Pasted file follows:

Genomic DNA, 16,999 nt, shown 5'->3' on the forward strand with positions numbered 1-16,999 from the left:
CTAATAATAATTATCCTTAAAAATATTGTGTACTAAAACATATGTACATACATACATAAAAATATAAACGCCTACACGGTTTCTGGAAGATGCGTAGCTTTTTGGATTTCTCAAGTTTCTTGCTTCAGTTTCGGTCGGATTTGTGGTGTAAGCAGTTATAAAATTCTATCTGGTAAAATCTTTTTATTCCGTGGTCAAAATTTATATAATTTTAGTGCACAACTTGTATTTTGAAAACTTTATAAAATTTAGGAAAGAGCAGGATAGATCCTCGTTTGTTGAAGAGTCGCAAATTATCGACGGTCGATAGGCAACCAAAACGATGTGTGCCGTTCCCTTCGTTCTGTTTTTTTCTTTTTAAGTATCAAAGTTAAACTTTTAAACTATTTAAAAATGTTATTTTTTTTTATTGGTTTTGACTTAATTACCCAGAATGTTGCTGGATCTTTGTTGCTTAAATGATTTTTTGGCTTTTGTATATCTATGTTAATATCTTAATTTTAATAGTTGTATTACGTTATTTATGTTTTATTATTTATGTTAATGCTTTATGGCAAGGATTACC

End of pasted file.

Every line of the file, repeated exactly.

Genomic DNA, 16,999 nt, shown 5'->3' on the forward strand with positions numbered 1-16,999 from the left:
CTAATAATAATTATCCTTAAAAATATTGTGTACTAAAACATATGTACATACATACATAAAAATATAAACGCCTACACGGTTTCTGGAAGATGCGTAGCTTTTTGGATTTCTCAAGTTTCTTGCTTCAGTTTCGGTCGGATTTGTGGTGTAAGCAGTTATAAAATTCTATCTGGTAAAATCTTTTTATTCCGTGGTCAAAATTTATATAATTTTAGTGCACAACTTGTATTTTGAAAACTTTATAAAATTTAGGAAAGAGCAGGATAGATCCTCGTTTGTTGAAGAGTCGCAAATTATCGACGGTCGATAGGCAACCAAAACGATGTGTGCCGTTCCCTTCGTTCTGTTTTTTTCTTTTTAAGTATCAAAGTTAAACTTTTAAACTATTTAAAAATGTTATTTTTTTTTATTGGTTTTGACTTAATTACCCAGAATGTTGCTGGATCTTTGTTGCTTAAATGATTTTTTGGCTTTTGTATATCTATGTTAATATCTTAATTTTAATAGTTGTATTACGTTATTTATGTTTTATTATTTATGTTAATGCTTTATGGCAAGGATTACC